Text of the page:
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Posted (edited)

Related to the above: The only occurrence of a yusho being won with a 5-2 score in the modern 7-bout era for lower divisions is Nakamurayama's September 1973 debut in Jonokuchi. This resulted from a six-way playoff, and is arguably the Weakest Yusho Ever. Somewhat amazingly, one of these 6 hapless rikishi did actually reach Juryo in 1982 - for a single basho. The rest fizzled out before makushita.

Edited by Yarimotsu
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Posted (edited)

I would say 'scheduling quirks' is overselling it a little. It's just a simple function of the sizes of the respective divisions. 6-1 yusho can happen when there's just one 6-0 score in a division, or when there are multiple but they all can't be matched up in the last round. (Plus very rare other circumstances.) Clearly jonokuchi is the only division where a single 6-0 will be a frequent occurrence, and the latter scenario of completely impossible pairings is a lot more likely with makushita's usual two unbeaten records than with the three or even four that the larger divisions tend to have. And of course, even if there are unmatchable rikishi who must all be given other opponents, having three of them (rather than two) makes it a lot more likely that at least one will be winning that match anyway and finish 7-0 after all.

Edited by Asashosakari

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1 hour ago, Asashosakari said:

I would say 'scheduling quirks' is overselling it a little. It's just a simple function of the sizes of the respective divisions. 6-1 yusho can happen when there's just one 6-0 score in a division, or when there are multiple but they all can't be matched up in the last round. (Plus very rare other circumstances.) Clearly jonokuchi is the only division where a single 6-0 will be a frequent occurrence, and the latter scenario of completely impossible pairings is a lot more likely with makushita's usual two unbeaten records than with the three or even four that the larger divisions tend to have. And of course, even if there are unmatchable rikishi who must all be given other opponents, having three of them (rather than two) makes it a lot more likely that at least one will be winning that match anyway and finish 7-0 after all.

You're correct. A swiss system where you run out of valid participants does have a lot of quirks in its scheduling. :-D

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The heya affiliation seems to be a problem sometimes when trying to "winnow out the chaff".  Spectacular examples I remember are the three-way Juryo playoff (Meisei-Hoshoryu-Akua) in July 2020, and the three-way Jonokuchi playoff (Motobayashi-Sakurai-Marusho) in July 2019.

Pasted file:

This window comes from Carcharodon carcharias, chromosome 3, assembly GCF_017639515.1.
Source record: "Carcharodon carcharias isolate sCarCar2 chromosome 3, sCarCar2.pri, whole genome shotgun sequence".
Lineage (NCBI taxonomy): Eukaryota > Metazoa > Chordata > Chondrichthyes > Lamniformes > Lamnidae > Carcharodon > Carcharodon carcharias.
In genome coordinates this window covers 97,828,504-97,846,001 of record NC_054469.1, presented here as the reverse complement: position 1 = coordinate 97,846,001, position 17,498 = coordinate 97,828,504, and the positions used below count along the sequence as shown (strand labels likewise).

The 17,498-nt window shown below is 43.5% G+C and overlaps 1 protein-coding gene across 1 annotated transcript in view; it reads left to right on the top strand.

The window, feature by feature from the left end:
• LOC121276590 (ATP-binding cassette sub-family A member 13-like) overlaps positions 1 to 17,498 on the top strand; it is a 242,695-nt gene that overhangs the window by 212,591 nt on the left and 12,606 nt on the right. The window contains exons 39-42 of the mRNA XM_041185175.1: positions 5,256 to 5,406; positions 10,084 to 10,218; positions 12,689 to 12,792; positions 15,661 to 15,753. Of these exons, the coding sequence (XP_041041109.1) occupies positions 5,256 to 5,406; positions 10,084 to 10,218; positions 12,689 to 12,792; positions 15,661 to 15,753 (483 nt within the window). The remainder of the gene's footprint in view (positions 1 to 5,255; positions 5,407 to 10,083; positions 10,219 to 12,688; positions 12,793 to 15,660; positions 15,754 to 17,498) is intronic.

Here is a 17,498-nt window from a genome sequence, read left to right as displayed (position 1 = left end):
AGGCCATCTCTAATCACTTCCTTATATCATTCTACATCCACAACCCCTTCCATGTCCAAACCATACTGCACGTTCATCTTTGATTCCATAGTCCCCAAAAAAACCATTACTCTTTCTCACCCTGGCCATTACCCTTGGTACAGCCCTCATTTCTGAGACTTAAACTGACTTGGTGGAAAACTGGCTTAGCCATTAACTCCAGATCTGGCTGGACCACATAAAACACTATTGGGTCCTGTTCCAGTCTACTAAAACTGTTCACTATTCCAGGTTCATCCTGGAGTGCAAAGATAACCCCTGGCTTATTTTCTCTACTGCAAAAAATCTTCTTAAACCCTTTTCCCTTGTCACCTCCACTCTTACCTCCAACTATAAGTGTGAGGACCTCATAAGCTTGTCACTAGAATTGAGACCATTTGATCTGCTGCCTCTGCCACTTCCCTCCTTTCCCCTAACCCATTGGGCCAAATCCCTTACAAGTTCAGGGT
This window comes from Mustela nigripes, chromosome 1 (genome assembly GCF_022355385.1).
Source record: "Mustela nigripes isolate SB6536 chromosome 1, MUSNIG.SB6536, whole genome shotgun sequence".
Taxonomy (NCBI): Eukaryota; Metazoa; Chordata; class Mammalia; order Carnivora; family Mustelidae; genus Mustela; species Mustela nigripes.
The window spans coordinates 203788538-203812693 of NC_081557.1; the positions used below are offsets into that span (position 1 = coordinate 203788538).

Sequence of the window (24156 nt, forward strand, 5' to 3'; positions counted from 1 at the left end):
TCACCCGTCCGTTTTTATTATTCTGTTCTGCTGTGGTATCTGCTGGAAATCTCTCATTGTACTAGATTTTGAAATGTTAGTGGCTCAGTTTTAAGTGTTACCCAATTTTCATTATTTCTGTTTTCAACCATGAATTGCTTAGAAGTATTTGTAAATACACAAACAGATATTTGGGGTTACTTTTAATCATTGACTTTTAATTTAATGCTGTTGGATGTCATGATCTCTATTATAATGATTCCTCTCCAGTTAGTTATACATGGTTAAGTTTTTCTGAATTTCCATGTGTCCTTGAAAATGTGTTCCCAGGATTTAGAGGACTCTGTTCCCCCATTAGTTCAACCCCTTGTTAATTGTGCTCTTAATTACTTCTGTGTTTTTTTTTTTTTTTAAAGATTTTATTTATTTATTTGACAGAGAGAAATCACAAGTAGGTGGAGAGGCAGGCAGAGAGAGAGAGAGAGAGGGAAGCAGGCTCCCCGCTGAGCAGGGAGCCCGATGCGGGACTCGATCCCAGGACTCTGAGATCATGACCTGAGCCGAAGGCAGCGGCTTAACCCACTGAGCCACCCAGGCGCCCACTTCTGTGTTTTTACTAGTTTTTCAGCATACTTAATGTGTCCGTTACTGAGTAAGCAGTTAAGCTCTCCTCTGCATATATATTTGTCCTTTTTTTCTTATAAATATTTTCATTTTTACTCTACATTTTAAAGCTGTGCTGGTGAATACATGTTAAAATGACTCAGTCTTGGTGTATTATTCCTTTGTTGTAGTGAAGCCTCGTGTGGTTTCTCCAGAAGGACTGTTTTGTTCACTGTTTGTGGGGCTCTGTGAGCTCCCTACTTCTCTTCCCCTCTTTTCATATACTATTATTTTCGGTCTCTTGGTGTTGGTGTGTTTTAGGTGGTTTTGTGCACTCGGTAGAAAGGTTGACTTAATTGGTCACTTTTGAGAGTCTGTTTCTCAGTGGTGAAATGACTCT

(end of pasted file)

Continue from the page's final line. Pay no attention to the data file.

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Posted (edited)

Number of appearances in the musubi-no-ichiban (final bout of the day, without play-offs)

Highest Career Rank: Yokozuna
701   Hakuho
478   Asashoryu
447   Kitanoumi
447   Chiyonofuji
413   Taiho
392   Akebono
324   Takanohana
267   Kashiwado
261   Wajima
234   Musashimaru

Highest Career Rank: Ozeki
118   Konishiki
109   Kaio
  76   Kiyokuni
  68   Kotoshogiku
  67   Goeido
  63   Kirishima
  61   Takanonami
  60   Chiyotaikai
  57   Musoyama
  57   Kotomitsuki
  57   Hokutenyu

Highest Career Rank: Sekiwake
 68   Takamiyama
 57   Kotonishiki
 54   Kirinji
 51   Tosanoumi
 50   Kyokutenho
 49   Kurohimeyama
 49   Hasegawa
 45   Akinoshima
 45   Kotonowaka
 44   Tochiozan
 44   Wakanosato

Highest Career Rank: Komusubi
 27   Kyokushuzan
 25   Fujinishiki
 25   Itai
 25   Misugisato
 22   Endo
 22   Sadanoumi
 21   Shohozan
 21   Yutakayama
 21   Wakasegawa
 20   Chiyotairyu
 20   Homasho

Highest Career Rank: Maegashira
 16   Kushimaumi
 14   Higonoumi
 11   Asasegawa
 10   Orochiyama
 10   Tokitsuumi
 10   Kotoryu
   8   Amanoyama
   8   Taiga
   8   Rainomine
   8   Asahibiki
   8   Aogiyama

(I was most surprised by the high numbers for Sadanoumi and Yutakayama, until I realized they're not the current crop)

 

Edited by Jakusotsu
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All being well, tomorrow will be Satonofuji's 500th yumitori-shiki performance.

If he continues in the role uninterrupted, he can surpass Edonohana's record in the 2023 Kyushu basho, if my arithmetic is up to scratch. But whether that happens might come down to his own age and declining rank - he is already both the oldest and lowest-ranked performer on record - as well as Terunofuji's tenure as Yokozuna.

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29 minutes ago, Reonito said:

Enho is now the all-time leader in losses by oshitaoshi as a sekitori. He is tied for 5th overall, and trails Kitaharima by 20 for this dubious record.

Small nitpick: Your query parameters exclude matches by juryo rikishi up in makuuchi, which for instance leaves Daimonji three short of his real total (32, not 29).

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Just now, Asashosakari said:

Small nitpick: Your query parameters exclude matches by juryo rikishi up in makuuchi, which for instance leaves Daimonji three short of his real total (32, not 29).

Ah yes, I see how my checking division boxes is a bit lazy.

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That prompted some curiosity in me, though - Azumaryu is the active leader in makuuchi appearances while holding a juryo rank. Nobody else is anywhere near his 24, next is Daiamami with just 16. It's become hard to put up big numbers in this era of little cross-divisional match-making, anyway; the all-time lead is 61 by the indefatigable Oshio.